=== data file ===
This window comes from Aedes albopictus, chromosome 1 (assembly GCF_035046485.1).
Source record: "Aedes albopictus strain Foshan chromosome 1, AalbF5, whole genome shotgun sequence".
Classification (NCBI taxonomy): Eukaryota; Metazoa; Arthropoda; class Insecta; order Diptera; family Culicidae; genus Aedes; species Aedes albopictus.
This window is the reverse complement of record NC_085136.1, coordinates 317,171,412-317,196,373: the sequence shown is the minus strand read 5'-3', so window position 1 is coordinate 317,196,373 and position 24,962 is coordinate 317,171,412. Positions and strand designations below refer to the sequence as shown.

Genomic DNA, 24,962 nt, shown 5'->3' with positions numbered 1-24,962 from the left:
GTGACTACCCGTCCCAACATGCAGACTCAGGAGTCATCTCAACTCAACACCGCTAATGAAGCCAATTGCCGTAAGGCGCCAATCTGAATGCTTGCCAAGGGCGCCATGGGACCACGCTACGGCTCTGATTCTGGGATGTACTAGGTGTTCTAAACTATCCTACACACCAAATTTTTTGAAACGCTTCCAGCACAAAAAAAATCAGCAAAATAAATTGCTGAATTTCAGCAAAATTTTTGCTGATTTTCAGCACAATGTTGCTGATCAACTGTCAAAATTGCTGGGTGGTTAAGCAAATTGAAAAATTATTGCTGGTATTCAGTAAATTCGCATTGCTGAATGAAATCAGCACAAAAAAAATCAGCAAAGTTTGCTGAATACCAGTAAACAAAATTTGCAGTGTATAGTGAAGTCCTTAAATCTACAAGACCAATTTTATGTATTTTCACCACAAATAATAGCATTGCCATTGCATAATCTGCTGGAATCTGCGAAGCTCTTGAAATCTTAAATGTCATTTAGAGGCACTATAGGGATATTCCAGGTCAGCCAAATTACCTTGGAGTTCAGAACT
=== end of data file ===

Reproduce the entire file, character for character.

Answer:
This window comes from Aedes albopictus, chromosome 1 (assembly GCF_035046485.1).
Source record: "Aedes albopictus strain Foshan chromosome 1, AalbF5, whole genome shotgun sequence".
Classification (NCBI taxonomy): Eukaryota; Metazoa; Arthropoda; class Insecta; order Diptera; family Culicidae; genus Aedes; species Aedes albopictus.
This window is the reverse complement of record NC_085136.1, coordinates 317,171,412-317,196,373: the sequence shown is the minus strand read 5'-3', so window position 1 is coordinate 317,196,373 and position 24,962 is coordinate 317,171,412. Positions and strand designations below refer to the sequence as shown.

Genomic DNA, 24,962 nt, shown 5'->3' with positions numbered 1-24,962 from the left:
GTGACTACCCGTCCCAACATGCAGACTCAGGAGTCATCTCAACTCAACACCGCTAATGAAGCCAATTGCCGTAAGGCGCCAATCTGAATGCTTGCCAAGGGCGCCATGGGACCACGCTACGGCTCTGATTCTGGGATGTACTAGGTGTTCTAAACTATCCTACACACCAAATTTTTTGAAACGCTTCCAGCACAAAAAAAATCAGCAAAATAAATTGCTGAATTTCAGCAAAATTTTTGCTGATTTTCAGCACAATGTTGCTGATCAACTGTCAAAATTGCTGGGTGGTTAAGCAAATTGAAAAATTATTGCTGGTATTCAGTAAATTCGCATTGCTGAATGAAATCAGCACAAAAAAAATCAGCAAAGTTTGCTGAATACCAGTAAACAAAATTTGCAGTGTATAGTGAAGTCCTTAAATCTACAAGACCAATTTTATGTATTTTCACCACAAATAATAGCATTGCCATTGCATAATCTGCTGGAATCTGCGAAGCTCTTGAAATCTTAAATGTCATTTAGAGGCACTATAGGGATATTCCAGGTCAGCCAAATTACCTTGGAGTTCAGAACT